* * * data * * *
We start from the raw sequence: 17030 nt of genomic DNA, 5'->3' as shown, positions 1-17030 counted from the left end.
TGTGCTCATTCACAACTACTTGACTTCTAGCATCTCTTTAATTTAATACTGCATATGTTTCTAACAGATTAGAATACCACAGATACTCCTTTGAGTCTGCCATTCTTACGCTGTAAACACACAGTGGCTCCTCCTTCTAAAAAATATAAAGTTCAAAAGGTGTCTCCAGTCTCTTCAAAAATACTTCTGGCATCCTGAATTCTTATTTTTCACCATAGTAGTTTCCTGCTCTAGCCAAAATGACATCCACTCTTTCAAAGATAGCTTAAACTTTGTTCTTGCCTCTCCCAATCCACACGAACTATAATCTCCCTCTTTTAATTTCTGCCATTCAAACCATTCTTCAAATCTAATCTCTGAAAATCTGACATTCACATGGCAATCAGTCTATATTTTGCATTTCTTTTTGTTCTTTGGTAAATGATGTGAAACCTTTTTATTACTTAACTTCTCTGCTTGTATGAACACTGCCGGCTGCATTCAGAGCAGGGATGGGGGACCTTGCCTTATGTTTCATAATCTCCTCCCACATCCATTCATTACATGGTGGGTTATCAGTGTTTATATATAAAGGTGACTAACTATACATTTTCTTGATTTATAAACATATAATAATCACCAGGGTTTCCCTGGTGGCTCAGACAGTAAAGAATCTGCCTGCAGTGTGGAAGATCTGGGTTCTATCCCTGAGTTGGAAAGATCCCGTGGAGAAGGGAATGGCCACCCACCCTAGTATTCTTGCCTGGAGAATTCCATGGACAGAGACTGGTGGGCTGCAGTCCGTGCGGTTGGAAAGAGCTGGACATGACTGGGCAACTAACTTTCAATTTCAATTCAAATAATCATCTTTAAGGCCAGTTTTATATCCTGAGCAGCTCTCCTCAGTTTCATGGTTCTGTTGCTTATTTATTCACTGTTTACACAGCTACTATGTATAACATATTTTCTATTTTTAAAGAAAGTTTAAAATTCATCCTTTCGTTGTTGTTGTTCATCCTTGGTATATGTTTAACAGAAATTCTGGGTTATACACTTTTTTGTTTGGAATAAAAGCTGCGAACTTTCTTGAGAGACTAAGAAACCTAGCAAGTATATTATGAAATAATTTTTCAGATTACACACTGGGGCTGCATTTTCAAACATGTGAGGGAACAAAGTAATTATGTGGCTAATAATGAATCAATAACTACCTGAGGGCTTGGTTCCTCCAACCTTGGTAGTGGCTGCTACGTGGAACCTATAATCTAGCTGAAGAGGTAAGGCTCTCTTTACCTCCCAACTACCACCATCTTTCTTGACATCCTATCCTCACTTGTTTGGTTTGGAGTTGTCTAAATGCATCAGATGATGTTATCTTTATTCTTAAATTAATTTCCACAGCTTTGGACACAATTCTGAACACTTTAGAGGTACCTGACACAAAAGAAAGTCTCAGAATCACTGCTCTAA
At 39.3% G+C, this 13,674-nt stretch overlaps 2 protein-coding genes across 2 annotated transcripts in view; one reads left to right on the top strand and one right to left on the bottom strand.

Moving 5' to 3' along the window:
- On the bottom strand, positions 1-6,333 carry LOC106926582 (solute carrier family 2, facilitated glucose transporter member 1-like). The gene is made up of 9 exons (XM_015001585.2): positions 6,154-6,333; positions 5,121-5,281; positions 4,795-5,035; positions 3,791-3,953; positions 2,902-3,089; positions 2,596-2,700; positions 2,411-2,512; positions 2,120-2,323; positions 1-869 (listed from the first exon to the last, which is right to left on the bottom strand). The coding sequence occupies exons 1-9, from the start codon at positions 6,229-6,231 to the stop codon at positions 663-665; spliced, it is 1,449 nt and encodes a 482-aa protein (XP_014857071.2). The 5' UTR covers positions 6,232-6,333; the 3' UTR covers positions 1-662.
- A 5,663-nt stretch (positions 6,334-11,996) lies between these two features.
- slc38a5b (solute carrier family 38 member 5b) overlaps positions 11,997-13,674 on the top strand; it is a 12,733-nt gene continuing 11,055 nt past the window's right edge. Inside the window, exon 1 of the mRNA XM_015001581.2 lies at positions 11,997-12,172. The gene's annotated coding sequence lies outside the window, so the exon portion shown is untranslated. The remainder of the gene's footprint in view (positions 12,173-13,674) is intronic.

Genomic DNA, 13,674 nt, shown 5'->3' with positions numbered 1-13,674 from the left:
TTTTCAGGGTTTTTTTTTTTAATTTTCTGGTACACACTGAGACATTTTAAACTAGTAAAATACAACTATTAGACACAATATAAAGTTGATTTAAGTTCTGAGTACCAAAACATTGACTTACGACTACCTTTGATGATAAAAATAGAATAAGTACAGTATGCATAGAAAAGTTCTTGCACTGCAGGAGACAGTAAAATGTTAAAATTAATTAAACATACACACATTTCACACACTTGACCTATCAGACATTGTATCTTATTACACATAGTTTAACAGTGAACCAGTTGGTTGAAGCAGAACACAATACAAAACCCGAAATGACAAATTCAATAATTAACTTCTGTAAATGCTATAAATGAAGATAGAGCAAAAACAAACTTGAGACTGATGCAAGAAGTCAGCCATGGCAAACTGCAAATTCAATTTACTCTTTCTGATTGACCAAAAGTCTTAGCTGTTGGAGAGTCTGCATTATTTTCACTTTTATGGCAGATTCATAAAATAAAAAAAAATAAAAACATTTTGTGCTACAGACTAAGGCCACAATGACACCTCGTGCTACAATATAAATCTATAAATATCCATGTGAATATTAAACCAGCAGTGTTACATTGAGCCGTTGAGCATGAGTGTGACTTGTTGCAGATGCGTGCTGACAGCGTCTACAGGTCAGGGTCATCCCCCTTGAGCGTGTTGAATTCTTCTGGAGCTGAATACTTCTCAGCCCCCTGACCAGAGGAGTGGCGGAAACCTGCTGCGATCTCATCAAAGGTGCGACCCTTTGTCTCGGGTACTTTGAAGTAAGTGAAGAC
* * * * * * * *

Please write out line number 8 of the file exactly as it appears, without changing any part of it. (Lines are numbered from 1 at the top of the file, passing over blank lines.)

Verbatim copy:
Genomic DNA, 13,674 nt, shown 5'->3' with positions numbered 1-13,674 from the left: